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A sclerosing disorder of the skeleton characterized by increased bone density that classically displays the radiographic sign of ''sandwich vertebrae'' (dense bands of sclerosis parallel to the vertebral endplates).
ORPHA:53Classification level: Disorder
The prevalence is estimated to be 1/20,000.
Onset of the disease is typically in late childhood or adolescence. The main manifestations are confined to the skeleton, including fractures, scoliosis, hip osteoarthritis and osteomyelitis, particularly affecting the mandible in association with dental abscess or caries. Cranial nerve compression is a rare but important complication, with hearing and visual loss affecting around 5% of individuals. Moderate bone marrow failure is described occasionally.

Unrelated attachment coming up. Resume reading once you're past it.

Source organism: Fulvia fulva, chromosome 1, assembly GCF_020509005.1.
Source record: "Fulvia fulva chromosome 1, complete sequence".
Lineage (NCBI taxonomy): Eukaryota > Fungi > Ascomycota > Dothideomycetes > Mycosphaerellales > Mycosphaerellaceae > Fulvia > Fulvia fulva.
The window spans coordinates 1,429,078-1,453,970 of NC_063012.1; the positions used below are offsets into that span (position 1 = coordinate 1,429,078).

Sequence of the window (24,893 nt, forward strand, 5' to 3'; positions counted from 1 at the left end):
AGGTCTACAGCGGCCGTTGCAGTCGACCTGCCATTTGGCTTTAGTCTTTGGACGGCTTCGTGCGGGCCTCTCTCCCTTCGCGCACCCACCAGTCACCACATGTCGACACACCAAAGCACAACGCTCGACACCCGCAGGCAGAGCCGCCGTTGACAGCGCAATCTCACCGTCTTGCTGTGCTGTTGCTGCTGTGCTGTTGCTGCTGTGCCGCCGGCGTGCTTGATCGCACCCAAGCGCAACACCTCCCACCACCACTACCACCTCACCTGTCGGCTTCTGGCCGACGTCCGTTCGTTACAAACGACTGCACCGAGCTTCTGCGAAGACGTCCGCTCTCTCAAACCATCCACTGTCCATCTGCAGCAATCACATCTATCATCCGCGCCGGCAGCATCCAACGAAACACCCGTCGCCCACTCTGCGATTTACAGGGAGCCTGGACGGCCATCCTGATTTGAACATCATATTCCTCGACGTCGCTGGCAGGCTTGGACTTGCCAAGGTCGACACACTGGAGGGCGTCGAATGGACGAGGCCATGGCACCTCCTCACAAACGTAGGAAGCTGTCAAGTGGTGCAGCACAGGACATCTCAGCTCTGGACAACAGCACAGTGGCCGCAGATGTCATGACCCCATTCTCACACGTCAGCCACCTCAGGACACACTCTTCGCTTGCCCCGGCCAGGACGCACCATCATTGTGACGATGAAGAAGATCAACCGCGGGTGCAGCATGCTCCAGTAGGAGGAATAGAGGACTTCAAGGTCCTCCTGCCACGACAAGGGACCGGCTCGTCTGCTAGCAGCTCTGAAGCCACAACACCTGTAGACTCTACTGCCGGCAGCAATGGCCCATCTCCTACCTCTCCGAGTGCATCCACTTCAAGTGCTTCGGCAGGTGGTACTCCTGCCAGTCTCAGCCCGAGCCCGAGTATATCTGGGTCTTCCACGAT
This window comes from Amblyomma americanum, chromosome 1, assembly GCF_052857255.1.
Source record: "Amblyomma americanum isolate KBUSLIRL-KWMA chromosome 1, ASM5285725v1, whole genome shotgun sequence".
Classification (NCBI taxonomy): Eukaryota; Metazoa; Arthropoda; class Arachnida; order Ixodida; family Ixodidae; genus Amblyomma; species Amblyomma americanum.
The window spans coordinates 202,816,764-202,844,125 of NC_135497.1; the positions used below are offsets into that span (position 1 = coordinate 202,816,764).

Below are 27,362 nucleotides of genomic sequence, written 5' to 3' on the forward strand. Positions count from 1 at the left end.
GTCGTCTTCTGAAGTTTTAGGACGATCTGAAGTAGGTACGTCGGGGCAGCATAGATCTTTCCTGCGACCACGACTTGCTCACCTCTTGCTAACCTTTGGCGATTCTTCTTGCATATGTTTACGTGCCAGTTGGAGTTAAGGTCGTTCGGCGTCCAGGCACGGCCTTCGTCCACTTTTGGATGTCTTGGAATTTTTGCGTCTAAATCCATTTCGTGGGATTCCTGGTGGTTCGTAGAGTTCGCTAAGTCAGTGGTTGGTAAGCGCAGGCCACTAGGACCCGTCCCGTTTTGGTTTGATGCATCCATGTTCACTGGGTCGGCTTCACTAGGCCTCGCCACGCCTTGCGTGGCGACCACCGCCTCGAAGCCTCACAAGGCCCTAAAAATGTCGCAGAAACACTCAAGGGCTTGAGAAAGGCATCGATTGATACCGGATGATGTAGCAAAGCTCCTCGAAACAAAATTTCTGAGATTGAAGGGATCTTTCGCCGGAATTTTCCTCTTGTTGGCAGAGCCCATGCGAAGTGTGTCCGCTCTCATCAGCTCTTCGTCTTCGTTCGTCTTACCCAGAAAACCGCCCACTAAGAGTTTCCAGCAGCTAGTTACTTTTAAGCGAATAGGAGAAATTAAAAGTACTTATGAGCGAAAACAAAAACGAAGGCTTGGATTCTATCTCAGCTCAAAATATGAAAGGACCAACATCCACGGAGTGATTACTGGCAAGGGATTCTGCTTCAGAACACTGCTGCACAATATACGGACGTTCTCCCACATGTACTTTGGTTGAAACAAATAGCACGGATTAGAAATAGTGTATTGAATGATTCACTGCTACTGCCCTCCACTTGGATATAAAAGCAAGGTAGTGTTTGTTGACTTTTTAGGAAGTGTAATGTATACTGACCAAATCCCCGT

The disease is caused by heterozygous mutations in the chloride channel 7 (ClCN7) gene (16p13).
Diagnosis is based on clinical findings and largely depends on the radiographic appearance of the skeleton. Genetic testing is available and can be used to confirm the diagnosis.
Differential diagnosis includes other subtypes of osteopetrosis, fluorosis, beryllium, lead and bismuth poisoning, myelofibrosis, Paget's disease (sclerosing form) and malignancies (lymphoma, osteoblastic cancer metastases) (see these terms).
Antenatal diagnosis is possible if the mutation causing the condition in the family is known.
Albers-Schönberg osteopetrosis is transmitted in an autosomal dominant manner. Genetic counseling should be offered to families. Each child of an affected individual has 50% risk of being affected. The parents of the proband should be carefully evaluated for signs of osteopetrosis, including radiographic studies of the skeleton.
Management and treatment
At present, there is no effective medical treatment for osteopetrosis. Management is supportive and aims at providing multidisciplinary surveillance and symptomatic treatment.
Clinical manifestations may worsen over time but life expectancy is usually normal.
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